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Oligopoly Games Suppose that the two firms enter into a collusive agreement: A collusive agreement is an agreement between two (or more) firms to restrict output, raise price, and increase profits. Such agreements are illegal in Australia and are undertaken in secret. Firms in a collusive agreement operate a cartel.

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**Costs and Demand Individual Firm Industry MC ATC D 10 10 6 6 1 2 3 4 5**

Figure 13.1 Individual Firm Industry MC ATC 10 10 Price and cost (thous. of $/ unit) Price and cost (thous. of $/ unit) 6 6 D Minimum ATC 1 2 3 4 5 1 2 3 4 5 6 7 Quantity (thous. of switchgears/week) Quantity (thous. of switchgears/week) 59

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**Oligopoly Games The possible strategies are:**

Comply Cheat Because each firm has two strategies, there are four possible outcomes: Both comply Both cheat Trick complies and Gear cheats Gear complies and Trick cheats

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**Oligopoly Games Colluding to Maximise Profits**

These firms can benefit from colluding. They maximise industry profits if they agree to set the industry output level equal to the monopoly output level. They must agree on how much of the monopoly output each will produce. For each firm, price is greater than MC. For the industry, MR = MC. 60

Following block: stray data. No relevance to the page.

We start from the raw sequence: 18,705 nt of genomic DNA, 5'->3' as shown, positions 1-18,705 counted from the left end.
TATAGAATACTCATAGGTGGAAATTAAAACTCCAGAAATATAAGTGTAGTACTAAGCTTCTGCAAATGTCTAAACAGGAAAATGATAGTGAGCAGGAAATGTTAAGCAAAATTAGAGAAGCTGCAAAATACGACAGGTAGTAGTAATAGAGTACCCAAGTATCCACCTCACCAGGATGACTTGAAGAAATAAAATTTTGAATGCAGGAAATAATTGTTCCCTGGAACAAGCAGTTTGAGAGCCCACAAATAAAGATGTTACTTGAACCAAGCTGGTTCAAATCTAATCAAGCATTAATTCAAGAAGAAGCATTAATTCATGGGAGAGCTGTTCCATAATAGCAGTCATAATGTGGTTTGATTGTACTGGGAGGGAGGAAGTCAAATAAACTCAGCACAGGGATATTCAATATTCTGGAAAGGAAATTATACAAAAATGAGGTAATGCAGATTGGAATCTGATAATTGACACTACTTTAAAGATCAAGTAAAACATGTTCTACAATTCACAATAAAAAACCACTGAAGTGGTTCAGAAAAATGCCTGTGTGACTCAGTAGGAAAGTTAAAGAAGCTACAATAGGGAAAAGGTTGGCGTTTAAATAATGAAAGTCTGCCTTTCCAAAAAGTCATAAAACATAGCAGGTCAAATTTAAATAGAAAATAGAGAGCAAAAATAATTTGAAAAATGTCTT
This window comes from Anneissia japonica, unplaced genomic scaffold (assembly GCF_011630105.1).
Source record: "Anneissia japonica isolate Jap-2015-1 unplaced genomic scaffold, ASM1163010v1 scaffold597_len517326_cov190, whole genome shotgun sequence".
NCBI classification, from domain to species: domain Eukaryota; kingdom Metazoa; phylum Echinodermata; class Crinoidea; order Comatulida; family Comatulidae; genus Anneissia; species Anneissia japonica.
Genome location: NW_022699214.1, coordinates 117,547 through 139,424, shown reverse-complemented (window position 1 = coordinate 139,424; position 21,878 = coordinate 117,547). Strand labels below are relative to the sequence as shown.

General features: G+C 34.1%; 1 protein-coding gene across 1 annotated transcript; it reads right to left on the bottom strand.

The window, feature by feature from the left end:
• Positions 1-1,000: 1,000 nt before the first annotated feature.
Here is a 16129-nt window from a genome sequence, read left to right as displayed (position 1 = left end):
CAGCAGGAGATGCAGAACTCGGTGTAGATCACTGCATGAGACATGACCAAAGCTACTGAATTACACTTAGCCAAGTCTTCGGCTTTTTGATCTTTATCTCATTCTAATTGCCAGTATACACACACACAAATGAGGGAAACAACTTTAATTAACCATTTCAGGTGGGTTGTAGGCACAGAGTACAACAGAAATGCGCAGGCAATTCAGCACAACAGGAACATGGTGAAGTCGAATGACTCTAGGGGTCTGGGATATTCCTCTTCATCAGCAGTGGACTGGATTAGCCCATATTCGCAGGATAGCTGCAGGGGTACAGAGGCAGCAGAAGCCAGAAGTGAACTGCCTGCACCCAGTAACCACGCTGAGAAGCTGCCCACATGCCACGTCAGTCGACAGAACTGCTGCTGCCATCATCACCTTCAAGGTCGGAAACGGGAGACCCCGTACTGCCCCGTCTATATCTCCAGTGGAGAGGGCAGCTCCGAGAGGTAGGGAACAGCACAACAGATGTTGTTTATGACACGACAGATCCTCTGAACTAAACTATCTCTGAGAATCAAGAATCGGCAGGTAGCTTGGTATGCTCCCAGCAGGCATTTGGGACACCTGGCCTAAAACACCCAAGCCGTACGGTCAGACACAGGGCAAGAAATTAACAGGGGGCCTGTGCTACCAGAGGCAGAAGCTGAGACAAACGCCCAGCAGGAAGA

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**Colluding to Make Monopoly Profits**

Figure 13.2 Individual Firm Industry MC ATC 10 10 9 9 Collusion achieves monopoly outcome Economic Profit MC1 8 Price and cost (thous. of $/ unit) Price and cost (thous. of $/ unit) 6 6 D MR 1 2 3 4 5 1 2 3 4 5 6 7 Quantity (thous. Of switchgears/week) Quantity (thous. of switchgears/week) 63

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Oligopoly Games A Price-Fixing Game – one firm cheats on a collusive agreement For the complier, ATC now exceeds price and for the cheat, price exceeds ATC. The complier incurs an economic loss and the cheat earns an increased economic profit. The industry output is larger than the monopoly output and the industry price is lower than the monopoly price

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**One Firm Cheats Complier Cheater Industry ATC ATC D Figure 13.3**

10 10 10 8 8 Price & cost Price & cost Economic loss 7.5 7.5 7.5 Price & cost Economic profit 6 Complier’s output Cheat’s output D 1 2 3 4 5 1 2 3 4 5 1 2 3 4 5 6 7 Quantity (thousands of switchgears/week) Quantity (thousands of switchgears/week) Quantity (thousands of switchgears/week) 69

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**Oligopoly Games A Price-Fixing Game – both firms cheat**

Industry output is increased, the price falls, and both firms earn zero economic profit—the same as in perfect competition.

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**Oligopoly Games You’ve now seen the four possible outcomes:**

If both comply, they make $2 million a week each. If both cheat, they earn zero economic profit. If Trick complies and Gear cheats, Trick incurs an economic loss of $1 million and Gear makes an economic profit of $4.5 million. If Gear complies and Trick cheats, Gear incurs an economic loss of $1 million and Trick makes an economic profit of $4.5 million. The next slide shows the payoff matrix for the duopoly game.